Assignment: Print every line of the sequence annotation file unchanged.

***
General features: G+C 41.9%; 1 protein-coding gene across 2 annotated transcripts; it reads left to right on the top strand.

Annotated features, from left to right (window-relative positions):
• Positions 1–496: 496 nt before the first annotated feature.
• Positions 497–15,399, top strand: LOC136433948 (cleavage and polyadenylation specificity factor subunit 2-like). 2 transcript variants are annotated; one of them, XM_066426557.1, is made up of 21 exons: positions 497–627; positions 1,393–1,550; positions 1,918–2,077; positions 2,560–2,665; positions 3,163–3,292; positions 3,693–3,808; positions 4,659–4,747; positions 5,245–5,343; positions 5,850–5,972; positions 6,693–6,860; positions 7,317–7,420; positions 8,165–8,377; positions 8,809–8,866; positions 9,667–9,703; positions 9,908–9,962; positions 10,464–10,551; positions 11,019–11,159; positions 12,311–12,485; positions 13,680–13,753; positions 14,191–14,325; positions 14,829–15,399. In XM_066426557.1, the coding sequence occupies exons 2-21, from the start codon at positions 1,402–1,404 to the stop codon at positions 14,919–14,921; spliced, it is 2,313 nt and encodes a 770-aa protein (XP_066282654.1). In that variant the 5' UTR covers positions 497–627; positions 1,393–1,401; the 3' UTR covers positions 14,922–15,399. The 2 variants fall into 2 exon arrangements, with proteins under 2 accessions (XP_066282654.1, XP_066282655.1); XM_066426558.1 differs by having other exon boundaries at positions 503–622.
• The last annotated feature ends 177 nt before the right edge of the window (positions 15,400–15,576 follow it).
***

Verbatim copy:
General features: G+C 41.9%; 1 protein-coding gene across 2 annotated transcripts; it reads left to right on the top strand.

Annotated features, from left to right (window-relative positions):
• Positions 1–496: 496 nt before the first annotated feature.
• Positions 497–15,399, top strand: LOC136433948 (cleavage and polyadenylation specificity factor subunit 2-like). 2 transcript variants are annotated; one of them, XM_066426557.1, is made up of 21 exons: positions 497–627; positions 1,393–1,550; positions 1,918–2,077; positions 2,560–2,665; positions 3,163–3,292; positions 3,693–3,808; positions 4,659–4,747; positions 5,245–5,343; positions 5,850–5,972; positions 6,693–6,860; positions 7,317–7,420; positions 8,165–8,377; positions 8,809–8,866; positions 9,667–9,703; positions 9,908–9,962; positions 10,464–10,551; positions 11,019–11,159; positions 12,311–12,485; positions 13,680–13,753; positions 14,191–14,325; positions 14,829–15,399. In XM_066426557.1, the coding sequence occupies exons 2-21, from the start codon at positions 1,402–1,404 to the stop codon at positions 14,919–14,921; spliced, it is 2,313 nt and encodes a 770-aa protein (XP_066282654.1). In that variant the 5' UTR covers positions 497–627; positions 1,393–1,401; the 3' UTR covers positions 14,922–15,399. The 2 variants fall into 2 exon arrangements, with proteins under 2 accessions (XP_066282654.1, XP_066282655.1); XM_066426558.1 differs by having other exon boundaries at positions 503–622.
• The last annotated feature ends 177 nt before the right edge of the window (positions 15,400–15,576 follow it).